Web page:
Sue Jennings …
Angela and I set off from Durham and headed up to Wooler for the Chevy Chase – we were a bit worried about the weather and course as we knew from others who have completed it in the past that it is tough – boggy and hilly and with the weather having been so bad over the last week, I think we were expecting to be up to our knees in mud and water!
When we arrived, we were disappointed to find that the route had been changed because of the weather (which was even worse at Wooler) and that the new course would only be 12 miles – hardly worth the 70 mile drive up to Wooler! We met up with Nigel and after managing to get all our kit sorted and a map, all of the runners set off at 10.30am. Angela and I were pretty much at the back from the start but managed to keep up with several other runners until the first check point (3.5 miles). At this point, I wanted to get a drink and this meant that we had a gap between us and the other runners and with the awful fog, we very soon lost sight of everyone – you could see 50 feet at the most!
We navigated for a mile or so with our map then came to a cross roads which wasn’t on our map – we were lost and we didn’t know what to do – continue on and potentially get more lost or go back to the first check point. We made the sensible decision not to carry on but to ring Andy to see if he could speak to the organisers and get some advice of what we should do – whilst waiting for them to call we headed back to the first check point. The organisers phoned us though and told us to stay put whilst they worked out where we were. We had been sensible with kit and had full weatherproofs, lots of food and whistles. Angela was told to blow her whistle 6 times every minute so the mountain rescue could find us. We did start to get cold after 30/45 minutes and did some extra training to keep us warm – squats, lunges and star jumps – the rescuers probably heard our laughing rather than the whistle!!!!!
They were great guys and were pleased that we were uninjured and that they had had a chance to get out on a “real” rescue and told us not to be daft with our apologies for getting lost. They said that it was lucky that a lot of other people didn’t get lost in the fog.
We were taken back to the finish where we had tea, sandwiches and cakes – all very nice – and waited for the awards ceremony at 3pm. Nigel was just coming in as we got back. The organisers apologised as the distance they had given as 12 miles was actually a lot further and most of the walkers/runners had done somewhere between 15 and 18 miles and most had got lost at some point. This made us feel a little better as most of the participants were very experienced on this terrain.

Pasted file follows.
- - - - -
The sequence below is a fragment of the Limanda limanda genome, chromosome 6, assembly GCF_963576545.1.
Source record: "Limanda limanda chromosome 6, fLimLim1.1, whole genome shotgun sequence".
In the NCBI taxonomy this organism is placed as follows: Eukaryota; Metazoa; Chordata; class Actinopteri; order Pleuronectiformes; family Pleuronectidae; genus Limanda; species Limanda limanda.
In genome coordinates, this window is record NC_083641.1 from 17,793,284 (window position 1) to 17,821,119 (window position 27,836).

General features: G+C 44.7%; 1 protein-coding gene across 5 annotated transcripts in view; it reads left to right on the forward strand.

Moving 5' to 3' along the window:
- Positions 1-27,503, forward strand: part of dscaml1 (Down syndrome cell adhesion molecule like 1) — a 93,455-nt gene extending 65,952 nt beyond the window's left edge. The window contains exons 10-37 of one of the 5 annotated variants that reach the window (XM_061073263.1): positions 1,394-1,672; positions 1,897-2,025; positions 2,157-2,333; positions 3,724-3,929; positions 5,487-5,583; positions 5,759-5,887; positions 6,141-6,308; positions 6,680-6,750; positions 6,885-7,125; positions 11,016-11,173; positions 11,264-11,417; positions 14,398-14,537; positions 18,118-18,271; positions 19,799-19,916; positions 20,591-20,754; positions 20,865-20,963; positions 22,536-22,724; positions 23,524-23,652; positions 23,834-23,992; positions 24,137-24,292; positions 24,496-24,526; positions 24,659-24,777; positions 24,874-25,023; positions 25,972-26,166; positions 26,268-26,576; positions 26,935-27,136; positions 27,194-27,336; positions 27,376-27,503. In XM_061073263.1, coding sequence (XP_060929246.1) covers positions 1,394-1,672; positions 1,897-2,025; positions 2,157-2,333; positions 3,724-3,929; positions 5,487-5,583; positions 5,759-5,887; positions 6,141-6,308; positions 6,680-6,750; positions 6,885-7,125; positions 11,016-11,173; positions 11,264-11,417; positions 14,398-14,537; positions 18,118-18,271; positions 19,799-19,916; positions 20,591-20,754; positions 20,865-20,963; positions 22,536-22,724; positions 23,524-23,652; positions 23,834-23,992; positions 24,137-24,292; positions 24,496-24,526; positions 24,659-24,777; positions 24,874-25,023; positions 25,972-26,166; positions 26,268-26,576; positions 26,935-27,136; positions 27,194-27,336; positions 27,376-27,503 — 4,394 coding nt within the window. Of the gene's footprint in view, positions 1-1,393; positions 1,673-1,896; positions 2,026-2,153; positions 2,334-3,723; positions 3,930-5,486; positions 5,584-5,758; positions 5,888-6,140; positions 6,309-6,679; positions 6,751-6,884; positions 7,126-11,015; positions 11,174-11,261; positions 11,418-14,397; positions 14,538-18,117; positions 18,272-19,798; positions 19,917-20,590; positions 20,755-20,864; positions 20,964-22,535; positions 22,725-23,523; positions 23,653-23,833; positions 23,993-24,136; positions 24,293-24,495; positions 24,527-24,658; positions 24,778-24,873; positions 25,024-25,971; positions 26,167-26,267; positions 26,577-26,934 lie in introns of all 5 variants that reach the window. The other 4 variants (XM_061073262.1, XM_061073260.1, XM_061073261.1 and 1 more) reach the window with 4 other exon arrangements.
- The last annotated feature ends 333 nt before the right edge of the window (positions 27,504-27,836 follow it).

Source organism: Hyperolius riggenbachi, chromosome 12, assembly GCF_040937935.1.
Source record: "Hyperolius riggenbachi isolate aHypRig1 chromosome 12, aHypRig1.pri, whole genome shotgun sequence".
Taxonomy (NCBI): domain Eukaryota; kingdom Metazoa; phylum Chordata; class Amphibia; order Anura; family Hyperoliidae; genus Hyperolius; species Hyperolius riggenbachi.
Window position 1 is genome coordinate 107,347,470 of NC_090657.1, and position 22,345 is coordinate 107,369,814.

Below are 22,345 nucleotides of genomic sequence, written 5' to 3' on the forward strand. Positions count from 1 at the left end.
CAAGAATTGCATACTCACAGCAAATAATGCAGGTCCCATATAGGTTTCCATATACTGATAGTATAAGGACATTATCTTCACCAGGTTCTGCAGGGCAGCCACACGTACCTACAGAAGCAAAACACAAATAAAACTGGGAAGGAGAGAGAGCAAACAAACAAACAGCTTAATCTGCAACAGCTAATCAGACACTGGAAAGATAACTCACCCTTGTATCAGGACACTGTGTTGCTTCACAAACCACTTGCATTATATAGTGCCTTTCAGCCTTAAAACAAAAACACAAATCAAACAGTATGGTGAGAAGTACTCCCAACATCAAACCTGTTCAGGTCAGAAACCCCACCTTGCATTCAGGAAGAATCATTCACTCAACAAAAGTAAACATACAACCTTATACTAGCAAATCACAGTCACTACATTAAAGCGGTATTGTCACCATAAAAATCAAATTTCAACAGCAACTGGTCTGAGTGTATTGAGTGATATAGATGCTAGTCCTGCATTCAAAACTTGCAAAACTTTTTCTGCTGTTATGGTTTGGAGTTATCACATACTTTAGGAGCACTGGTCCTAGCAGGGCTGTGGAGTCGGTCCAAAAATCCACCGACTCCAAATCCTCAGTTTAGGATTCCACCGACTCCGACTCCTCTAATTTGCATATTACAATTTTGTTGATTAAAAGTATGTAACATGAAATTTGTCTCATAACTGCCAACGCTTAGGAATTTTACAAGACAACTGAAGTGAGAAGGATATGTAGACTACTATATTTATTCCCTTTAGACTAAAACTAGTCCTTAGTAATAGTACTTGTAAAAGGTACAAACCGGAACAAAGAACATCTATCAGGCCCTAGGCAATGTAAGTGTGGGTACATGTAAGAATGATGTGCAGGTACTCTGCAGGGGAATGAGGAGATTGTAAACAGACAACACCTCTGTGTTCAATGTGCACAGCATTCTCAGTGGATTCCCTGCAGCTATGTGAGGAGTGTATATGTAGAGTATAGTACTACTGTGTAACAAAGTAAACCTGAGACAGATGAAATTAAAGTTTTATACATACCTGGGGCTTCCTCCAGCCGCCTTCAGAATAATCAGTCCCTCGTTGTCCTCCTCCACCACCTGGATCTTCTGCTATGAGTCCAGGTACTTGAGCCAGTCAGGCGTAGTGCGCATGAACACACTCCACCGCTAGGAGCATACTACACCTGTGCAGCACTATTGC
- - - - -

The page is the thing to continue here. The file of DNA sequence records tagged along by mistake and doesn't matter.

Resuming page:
Needless to say we are now looking for a course to “hone” up our map and compass reading skills and we hope that something like this never happens again. Chevy Chase again next year? More than likely lol.
… Nigel Heppell …
Yes, due to weather conditions (the MC said if anyone fell in the burn they’d be rescued at Seahouses; and visibility on the tops was such as he couldn’t see his own feet) we were told that an alternative race route was now in force and the distance truncated to a lowly 12 miles from the expected 20.
It was wet and the clag was down and it stayed that way until the end when the general consensus was that the actual distance travelled was a minimum of 15miles with, as testament to the poor visibility and the potential for getting lost, some admitting to 18miles!
A further indication of conditions was the special prize awarded to a group of marshals who took drinking water out to the Langlee Crags checkpoint on the previous evening and who had to self-rescue after getting lost, only to lose the location of the water supply on the actual race day. Not that we needed it; I drank only 100ml over the whole race but probably absorbed 10 times that much through my skin.
Memorable parts include several sections of true compass navigation, a glorious high-speed descent over 2km off Cheviot Knee, ever-cheerful marshals, and unlimited tea and buns at the finish.